Subjects also completed a battery of instruments at pre-, post, and 3-month follow-up in order to evaluate treatment outcome. The CAPS, which was the primary outcome measure, was included with the outcome measures listed below. All of the interviews and clinician rating scales were audiotaped and a second evaluator rated 25% independently in order to determine inter-rater agreement (Kappa = 1.00).

2.4.1. PTSD

PTSD Checklist

(PCL; Weathers et al., 1993). The PCL is a 17-item self-report measure of PTSD symptoms based on DSM-IV criteria, with a 5-point Likert scale format. It is highly correlated with the CAPS (r = .93), has good diagnostic efficiency (> .70), and has robust psychometric properties with a variety of trauma populations, including SMI (Grubaugh, Elhai, Cusack, Wells, & Frueh, 2007; Magruder et al., 2002). Scores on the PCL range from 17-85, with a score of 50 or higher indicating probable PTSD among those presenting for mental healthcare. This measure was administered at each assessment point, as well as at each treatment session.

2.4.2. Other Psychiatric Difficulties

Hamilton Rating Scale for Anxiety

(HAM-A; Hamilton, 1959). This well known clinical rating scale was used to assess general level of anxiety.

Hamilton Rating Scale for Depression

(HAM-D; Hamilton, 1959). The HAMD was used as a measure of depression.

Clinical Global Impressions Scale

(CGI; Guy, 1976). The Severity and Global Improvement Subscales are each 7-point scales, which are part of the ECDEU Assessment Manual for Psychopharmacology. They were used to assess overall symptom severity and improvement.

2.4.3. Role Functioning

Novaco Anger Inventory

(NAI; Novaco, 1975). The NAI is a widely used anger measure that was developed to measure the degree of provocation or anger people would feel if placed in various situations. We used the short form version, adapted from the original version, which contains 25 of the original 90 items. This scale displays a convergent validity of .46 with the Buss-Durkee Hostility Inventory, and .41 with the Aggression subscale of the Personality Research Form (Huss, Leak & Davis, 1993) as well as test-retest reliabilities between .78 and .91 (Mills, Kroner & Forth, 1998).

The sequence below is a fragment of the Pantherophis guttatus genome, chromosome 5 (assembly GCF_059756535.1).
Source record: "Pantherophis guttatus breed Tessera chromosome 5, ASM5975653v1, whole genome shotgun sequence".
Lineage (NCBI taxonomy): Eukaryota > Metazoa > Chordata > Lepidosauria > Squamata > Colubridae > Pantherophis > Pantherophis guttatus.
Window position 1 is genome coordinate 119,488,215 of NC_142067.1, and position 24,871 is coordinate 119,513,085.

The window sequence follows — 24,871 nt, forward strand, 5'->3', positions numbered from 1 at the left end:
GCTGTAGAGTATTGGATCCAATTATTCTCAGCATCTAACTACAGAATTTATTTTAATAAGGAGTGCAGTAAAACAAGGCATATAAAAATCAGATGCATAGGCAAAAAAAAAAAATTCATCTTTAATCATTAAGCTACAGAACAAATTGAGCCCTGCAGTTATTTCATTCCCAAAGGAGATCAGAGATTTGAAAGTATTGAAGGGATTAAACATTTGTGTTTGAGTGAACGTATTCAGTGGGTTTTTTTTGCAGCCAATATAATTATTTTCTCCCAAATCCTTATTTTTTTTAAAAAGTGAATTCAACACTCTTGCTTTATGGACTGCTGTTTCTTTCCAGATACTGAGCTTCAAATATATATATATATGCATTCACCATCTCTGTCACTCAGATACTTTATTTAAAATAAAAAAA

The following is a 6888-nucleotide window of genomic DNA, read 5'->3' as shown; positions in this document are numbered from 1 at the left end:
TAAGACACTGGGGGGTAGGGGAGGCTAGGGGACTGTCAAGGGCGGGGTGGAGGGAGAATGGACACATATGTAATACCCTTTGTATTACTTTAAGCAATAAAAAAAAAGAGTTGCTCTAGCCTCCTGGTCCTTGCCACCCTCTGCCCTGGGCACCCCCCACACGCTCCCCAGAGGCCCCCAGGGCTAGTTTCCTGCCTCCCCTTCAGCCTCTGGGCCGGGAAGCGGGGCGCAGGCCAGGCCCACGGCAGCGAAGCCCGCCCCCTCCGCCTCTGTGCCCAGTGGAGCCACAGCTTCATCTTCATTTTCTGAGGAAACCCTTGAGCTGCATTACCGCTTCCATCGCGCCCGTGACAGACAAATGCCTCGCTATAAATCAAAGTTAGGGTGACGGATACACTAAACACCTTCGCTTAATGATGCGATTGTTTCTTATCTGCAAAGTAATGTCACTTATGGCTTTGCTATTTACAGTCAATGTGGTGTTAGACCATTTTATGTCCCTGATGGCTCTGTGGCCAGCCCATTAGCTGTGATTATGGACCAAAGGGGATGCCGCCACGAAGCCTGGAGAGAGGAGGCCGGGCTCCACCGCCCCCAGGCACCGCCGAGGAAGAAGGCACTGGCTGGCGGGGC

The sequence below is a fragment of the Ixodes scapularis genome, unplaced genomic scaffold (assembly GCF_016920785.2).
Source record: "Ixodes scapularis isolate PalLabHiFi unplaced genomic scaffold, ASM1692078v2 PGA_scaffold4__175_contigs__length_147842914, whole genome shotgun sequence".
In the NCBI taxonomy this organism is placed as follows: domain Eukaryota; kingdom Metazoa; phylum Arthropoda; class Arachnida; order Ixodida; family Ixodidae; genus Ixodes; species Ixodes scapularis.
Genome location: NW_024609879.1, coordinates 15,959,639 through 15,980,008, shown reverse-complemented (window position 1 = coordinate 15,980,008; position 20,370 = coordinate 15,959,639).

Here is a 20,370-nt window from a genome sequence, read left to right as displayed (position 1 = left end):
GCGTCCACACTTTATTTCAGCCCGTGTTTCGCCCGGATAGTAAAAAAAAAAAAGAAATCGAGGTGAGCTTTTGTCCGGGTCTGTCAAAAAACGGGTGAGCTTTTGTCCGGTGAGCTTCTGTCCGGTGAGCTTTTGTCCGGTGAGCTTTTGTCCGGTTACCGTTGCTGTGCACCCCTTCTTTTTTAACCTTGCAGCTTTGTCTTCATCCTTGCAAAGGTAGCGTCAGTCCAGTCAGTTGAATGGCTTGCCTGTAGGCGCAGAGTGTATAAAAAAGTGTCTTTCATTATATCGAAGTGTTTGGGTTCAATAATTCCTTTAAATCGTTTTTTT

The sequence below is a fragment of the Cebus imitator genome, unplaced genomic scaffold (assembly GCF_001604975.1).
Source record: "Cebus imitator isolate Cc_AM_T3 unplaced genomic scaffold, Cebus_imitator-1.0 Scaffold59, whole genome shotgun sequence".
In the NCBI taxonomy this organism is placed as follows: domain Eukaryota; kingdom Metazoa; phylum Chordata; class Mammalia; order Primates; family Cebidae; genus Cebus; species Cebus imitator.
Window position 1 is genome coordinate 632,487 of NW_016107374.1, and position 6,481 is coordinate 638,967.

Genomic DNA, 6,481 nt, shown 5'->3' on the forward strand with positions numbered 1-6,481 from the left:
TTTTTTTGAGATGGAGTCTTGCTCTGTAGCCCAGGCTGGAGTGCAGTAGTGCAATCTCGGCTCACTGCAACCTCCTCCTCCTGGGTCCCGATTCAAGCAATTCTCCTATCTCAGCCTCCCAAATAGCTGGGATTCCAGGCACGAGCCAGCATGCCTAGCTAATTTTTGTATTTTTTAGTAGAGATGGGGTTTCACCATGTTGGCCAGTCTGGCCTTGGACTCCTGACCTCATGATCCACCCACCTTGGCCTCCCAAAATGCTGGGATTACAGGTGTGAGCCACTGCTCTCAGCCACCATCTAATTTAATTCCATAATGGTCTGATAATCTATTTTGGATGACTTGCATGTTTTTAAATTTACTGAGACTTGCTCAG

Medical Outcomes Study (MOS) 36-Item Short-Form Health Survey

(SF-36; Ware & Sherbourne, 1992). The SF-36 is a widely used, self-report measure of functional status that assesses two factor-analytically derived dimensions: physical health (physical functioning, role functioning limited by health, energy and fatigue, pain, general health, and health change); and mental health (role functioning limited by emotional problems, emotional well-being, and social functioning). This measure has recently been shown to be associated with severity of PTSD symptoms (Magruder, Frueh et al., 2002) and to be sensitive to change in response to treatment for PTSD symptoms (Malik et al., 1999).

Objective Functional Indicators

Data were collected via a clinician-administered rating form regarding objective indicators of social functioning, such as changes in marital status, employment status, residential status, legal involvement, hospitalizations, and primary care visits.

2.4.4. Treatment Satisfaction and Credibility

Charleston Psychiatric Outpatient Satisfaction Scale